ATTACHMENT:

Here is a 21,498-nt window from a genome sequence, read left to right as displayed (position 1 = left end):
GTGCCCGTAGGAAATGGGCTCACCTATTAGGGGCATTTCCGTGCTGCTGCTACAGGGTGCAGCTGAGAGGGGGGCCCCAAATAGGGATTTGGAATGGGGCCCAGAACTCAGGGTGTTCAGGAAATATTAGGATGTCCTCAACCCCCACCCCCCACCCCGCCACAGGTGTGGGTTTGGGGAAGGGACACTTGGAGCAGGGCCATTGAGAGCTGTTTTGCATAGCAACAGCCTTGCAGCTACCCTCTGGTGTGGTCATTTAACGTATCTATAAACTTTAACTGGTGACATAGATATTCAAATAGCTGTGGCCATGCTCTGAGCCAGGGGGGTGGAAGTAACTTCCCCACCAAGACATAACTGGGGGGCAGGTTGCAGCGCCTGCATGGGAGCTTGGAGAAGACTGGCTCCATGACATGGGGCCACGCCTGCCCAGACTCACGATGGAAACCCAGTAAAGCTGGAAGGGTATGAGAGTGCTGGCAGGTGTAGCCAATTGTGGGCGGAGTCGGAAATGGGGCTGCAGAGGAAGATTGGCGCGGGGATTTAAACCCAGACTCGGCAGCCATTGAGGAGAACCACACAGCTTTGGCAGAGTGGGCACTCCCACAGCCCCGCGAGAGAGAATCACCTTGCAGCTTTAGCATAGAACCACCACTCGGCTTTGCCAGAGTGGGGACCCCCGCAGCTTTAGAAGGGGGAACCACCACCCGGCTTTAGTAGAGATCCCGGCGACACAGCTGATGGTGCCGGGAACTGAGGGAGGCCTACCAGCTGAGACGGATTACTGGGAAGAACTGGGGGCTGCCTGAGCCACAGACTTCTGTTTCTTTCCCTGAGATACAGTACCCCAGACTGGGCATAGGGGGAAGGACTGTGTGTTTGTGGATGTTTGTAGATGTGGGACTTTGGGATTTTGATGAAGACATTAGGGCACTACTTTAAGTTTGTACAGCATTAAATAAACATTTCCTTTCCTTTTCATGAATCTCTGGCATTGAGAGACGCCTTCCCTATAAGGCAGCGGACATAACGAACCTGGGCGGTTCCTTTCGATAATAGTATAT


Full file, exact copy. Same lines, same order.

Here is a 21,498-nt window from a genome sequence, read left to right as displayed (position 1 = left end):
GTGCCCGTAGGAAATGGGCTCACCTATTAGGGGCATTTCCGTGCTGCTGCTACAGGGTGCAGCTGAGAGGGGGGCCCCAAATAGGGATTTGGAATGGGGCCCAGAACTCAGGGTGTTCAGGAAATATTAGGATGTCCTCAACCCCCACCCCCCACCCCGCCACAGGTGTGGGTTTGGGGAAGGGACACTTGGAGCAGGGCCATTGAGAGCTGTTTTGCATAGCAACAGCCTTGCAGCTACCCTCTGGTGTGGTCATTTAACGTATCTATAAACTTTAACTGGTGACATAGATATTCAAATAGCTGTGGCCATGCTCTGAGCCAGGGGGGTGGAAGTAACTTCCCCACCAAGACATAACTGGGGGGCAGGTTGCAGCGCCTGCATGGGAGCTTGGAGAAGACTGGCTCCATGACATGGGGCCACGCCTGCCCAGACTCACGATGGAAACCCAGTAAAGCTGGAAGGGTATGAGAGTGCTGGCAGGTGTAGCCAATTGTGGGCGGAGTCGGAAATGGGGCTGCAGAGGAAGATTGGCGCGGGGATTTAAACCCAGACTCGGCAGCCATTGAGGAGAACCACACAGCTTTGGCAGAGTGGGCACTCCCACAGCCCCGCGAGAGAGAATCACCTTGCAGCTTTAGCATAGAACCACCACTCGGCTTTGCCAGAGTGGGGACCCCCGCAGCTTTAGAAGGGGGAACCACCACCCGGCTTTAGTAGAGATCCCGGCGACACAGCTGATGGTGCCGGGAACTGAGGGAGGCCTACCAGCTGAGACGGATTACTGGGAAGAACTGGGGGCTGCCTGAGCCACAGACTTCTGTTTCTTTCCCTGAGATACAGTACCCCAGACTGGGCATAGGGGGAAGGACTGTGTGTTTGTGGATGTTTGTAGATGTGGGACTTTGGGATTTTGATGAAGACATTAGGGCACTACTTTAAGTTTGTACAGCATTAAATAAACATTTCCTTTCCTTTTCATGAATCTCTGGCATTGAGAGACGCCTTCCCTATAAGGCAGCGGACATAACGAACCTGGGCGGTTCCTTTCGATAATAGTATAT